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Bi/Multiracial/Mixed Race Collection Breakdown

About the Numbers
Of the small number of books that depict bi/multiracial and mixed race characters at all, nearly half do not make race, ethnicity or culture a part of the plot (Any Child).

Our Interpretation
Stories that depict multiracial characters as “everyone everywhere” may allow multiracial children to imagine themselves beyond the everyday limits to and demands on how they self-identify (i.e. “What are you?!”). However, an overemphasis on these kinds of books may also have the effect of suggesting that multiracial children do not desire and cannot or should not form strong or unique racial, ethnic, or cultural identifications.

Our Vision
We argue for nuanced and balanced portrayals that show the rich diversity and complexity of the racial, ethnic and cultural identifications and experiences of multiracial people.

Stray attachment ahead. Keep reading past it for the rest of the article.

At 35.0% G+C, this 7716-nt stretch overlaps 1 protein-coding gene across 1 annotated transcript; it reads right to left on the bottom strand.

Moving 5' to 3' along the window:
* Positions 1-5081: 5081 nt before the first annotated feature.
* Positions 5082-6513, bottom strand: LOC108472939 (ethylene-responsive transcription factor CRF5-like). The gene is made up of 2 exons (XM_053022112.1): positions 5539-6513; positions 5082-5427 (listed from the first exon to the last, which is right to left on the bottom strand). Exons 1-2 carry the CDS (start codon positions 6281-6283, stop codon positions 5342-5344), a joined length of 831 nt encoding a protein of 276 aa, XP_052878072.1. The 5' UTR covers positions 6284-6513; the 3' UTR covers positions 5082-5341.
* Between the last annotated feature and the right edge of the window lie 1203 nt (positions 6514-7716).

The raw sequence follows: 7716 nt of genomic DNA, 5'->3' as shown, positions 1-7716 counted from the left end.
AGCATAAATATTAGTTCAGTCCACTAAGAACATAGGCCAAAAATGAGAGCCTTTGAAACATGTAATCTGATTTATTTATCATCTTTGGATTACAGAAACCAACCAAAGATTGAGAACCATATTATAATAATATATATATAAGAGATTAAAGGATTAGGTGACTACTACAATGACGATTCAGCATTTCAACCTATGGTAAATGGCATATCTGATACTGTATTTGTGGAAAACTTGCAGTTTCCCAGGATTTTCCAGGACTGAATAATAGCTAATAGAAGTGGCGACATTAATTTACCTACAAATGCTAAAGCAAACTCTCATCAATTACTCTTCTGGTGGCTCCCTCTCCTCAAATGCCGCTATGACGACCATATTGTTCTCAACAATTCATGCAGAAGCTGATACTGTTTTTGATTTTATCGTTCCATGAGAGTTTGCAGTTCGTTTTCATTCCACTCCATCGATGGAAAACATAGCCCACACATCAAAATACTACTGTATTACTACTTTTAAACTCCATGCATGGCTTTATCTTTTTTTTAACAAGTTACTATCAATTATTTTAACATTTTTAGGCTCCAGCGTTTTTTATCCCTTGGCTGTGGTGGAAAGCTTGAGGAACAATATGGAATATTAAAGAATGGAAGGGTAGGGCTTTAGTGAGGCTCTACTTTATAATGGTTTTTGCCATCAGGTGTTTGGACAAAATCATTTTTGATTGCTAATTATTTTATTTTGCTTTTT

Our Invitation
We invite you to consider the other meanings and effects these numbers may reveal.

Of the 113 books featuring Bi/Multiracial/Mixed Race characters:

54% do not make race, ethnicity, or culture part of the plot. We call these Any Child Books.
19% take readers into the everyday world of characters in countries around the world, with specific cultural components such as language, food, celebrations, traditions, and/or other elements. We call these Beautiful Life books.
13% are biographies.
16% portray character interactions across racial or cultural difference. We call these Cross-Group books.
1% introduce readers to traditions, activities, languages and experiences, and includes all types of retellings and adaptations of traditional folktales. We call these Folklore books.
2% have a white protagonist. We call these Incidental books.
2% are nonfiction books that may not have a story line and do not always have to do with difference. These books are factual and may be encyclopedic. We call these Informational books.
6% are stories of prejudice, mistreatment and discrimination based on race, ethnicity or culture. We call these Oppression books.
13% invite readers to consider new perspectives related to racial, ethnic, or cultural commonalities and differences. We call these Concept books.

Other Breakdown Charts


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